Women and Rhetoric between the Wars
Publication Year: 2013
In Women and Rhetoric between the Wars, editors Ann George, M. Elizabeth Weiser, and Janet Zepernick have gathered together insightful essays from major scholars on women whose practices and theories helped shape the field of modern rhetoric. Examining the period between World War I and World War II, this volume sheds light on the forgotten rhetorical work done by the women of that time. It also goes beyond recovery to develop new methodologies for future research in the field.
Collected within are analyses of familiar figures such as Jane Addams, Amelia Earhart, Helen Keller, and Bessie Smith, as well as explorations of less well known, yet nevertheless influential, women such as Zitkala-Ša, Jovita González, and Florence Sabin. Contributors evaluate the forces in the civic, entertainment, and academic scenes that influenced the rhetorical praxis of these women. Each essay presents examples of women’s rhetoric that move us away from the “waves” model toward a more accurate understanding of women’s multiple, diverse rhetorical interventions in public discourse. The collection thus creates a new understanding of historiography, the rise of modern rhetorical theory, and the role of women professionals after suffrage. From celebrities to scientists, suffragettes to academics, the dynamic women of this volume speak eloquently to the field of rhetoric studies today.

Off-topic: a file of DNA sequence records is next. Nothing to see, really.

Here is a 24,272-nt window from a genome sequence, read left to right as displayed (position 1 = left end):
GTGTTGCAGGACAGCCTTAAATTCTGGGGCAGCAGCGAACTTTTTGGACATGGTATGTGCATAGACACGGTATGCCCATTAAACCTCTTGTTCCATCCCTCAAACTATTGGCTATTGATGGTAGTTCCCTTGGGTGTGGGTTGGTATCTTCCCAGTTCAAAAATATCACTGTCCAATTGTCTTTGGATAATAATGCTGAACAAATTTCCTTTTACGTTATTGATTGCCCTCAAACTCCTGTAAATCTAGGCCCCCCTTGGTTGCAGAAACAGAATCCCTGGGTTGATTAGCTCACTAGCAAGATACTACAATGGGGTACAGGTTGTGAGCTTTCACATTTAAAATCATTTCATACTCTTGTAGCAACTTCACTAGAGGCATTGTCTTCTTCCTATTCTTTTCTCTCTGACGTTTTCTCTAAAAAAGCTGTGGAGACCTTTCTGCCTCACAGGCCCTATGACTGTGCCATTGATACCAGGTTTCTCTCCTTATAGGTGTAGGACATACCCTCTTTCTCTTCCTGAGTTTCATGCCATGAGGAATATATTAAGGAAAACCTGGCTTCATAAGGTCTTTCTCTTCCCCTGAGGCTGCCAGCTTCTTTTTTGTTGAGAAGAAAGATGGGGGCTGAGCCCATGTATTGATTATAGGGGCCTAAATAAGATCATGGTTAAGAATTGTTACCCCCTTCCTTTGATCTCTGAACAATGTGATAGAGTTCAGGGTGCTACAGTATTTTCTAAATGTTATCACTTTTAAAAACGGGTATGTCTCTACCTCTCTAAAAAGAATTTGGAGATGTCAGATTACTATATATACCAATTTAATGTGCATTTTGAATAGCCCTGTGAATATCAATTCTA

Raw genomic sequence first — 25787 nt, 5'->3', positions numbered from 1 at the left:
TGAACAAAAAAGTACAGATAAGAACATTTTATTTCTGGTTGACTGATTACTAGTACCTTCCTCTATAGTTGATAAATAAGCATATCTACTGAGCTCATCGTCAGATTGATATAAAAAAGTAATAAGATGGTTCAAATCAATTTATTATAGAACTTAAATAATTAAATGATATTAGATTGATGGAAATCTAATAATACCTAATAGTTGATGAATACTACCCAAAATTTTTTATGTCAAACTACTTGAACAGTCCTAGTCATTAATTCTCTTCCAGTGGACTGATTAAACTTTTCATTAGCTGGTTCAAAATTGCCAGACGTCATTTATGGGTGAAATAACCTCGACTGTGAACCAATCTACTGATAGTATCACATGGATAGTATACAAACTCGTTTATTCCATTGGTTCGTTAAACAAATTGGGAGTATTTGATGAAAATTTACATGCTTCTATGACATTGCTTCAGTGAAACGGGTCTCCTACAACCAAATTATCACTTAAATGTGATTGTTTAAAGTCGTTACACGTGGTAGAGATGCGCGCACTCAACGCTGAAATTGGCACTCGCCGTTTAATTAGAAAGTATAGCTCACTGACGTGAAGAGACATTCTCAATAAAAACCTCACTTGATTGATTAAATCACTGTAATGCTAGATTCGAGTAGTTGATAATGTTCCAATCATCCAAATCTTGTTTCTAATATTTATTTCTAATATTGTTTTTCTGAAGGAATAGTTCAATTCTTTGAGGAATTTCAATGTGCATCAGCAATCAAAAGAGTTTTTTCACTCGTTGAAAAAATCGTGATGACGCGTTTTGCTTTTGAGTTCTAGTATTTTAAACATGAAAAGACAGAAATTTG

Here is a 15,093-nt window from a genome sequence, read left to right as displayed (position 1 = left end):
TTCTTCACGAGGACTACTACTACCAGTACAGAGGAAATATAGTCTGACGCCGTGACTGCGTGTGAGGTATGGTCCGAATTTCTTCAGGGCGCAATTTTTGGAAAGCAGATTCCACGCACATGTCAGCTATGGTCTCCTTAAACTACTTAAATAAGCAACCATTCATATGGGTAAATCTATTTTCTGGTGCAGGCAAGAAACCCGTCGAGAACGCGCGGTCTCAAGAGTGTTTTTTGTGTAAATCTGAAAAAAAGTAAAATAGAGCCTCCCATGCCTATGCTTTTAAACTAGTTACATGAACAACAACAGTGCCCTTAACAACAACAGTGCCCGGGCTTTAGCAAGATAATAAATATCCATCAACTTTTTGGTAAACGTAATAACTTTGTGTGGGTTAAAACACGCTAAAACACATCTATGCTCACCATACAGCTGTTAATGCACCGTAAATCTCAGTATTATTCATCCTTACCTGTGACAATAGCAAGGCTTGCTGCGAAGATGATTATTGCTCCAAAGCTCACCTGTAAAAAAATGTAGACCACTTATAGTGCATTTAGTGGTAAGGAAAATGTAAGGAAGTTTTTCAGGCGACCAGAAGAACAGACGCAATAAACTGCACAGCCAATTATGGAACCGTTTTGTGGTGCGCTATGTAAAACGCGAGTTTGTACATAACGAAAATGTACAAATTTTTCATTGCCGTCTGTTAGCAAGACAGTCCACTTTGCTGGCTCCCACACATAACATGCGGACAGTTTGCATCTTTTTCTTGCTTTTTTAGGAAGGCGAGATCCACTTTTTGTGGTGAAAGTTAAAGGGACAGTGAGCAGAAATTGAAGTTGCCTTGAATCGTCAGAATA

Published by: Southern Illinois University Press
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List of Figures
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We want to thank the many individuals and institutions whose moral, intellectual, and financial support has made possible this collection. In that light, we acknowledge series editors Cheryl Glenn and Shirley Wilson Logan for their helpful encouragement and advice to make this a stronger...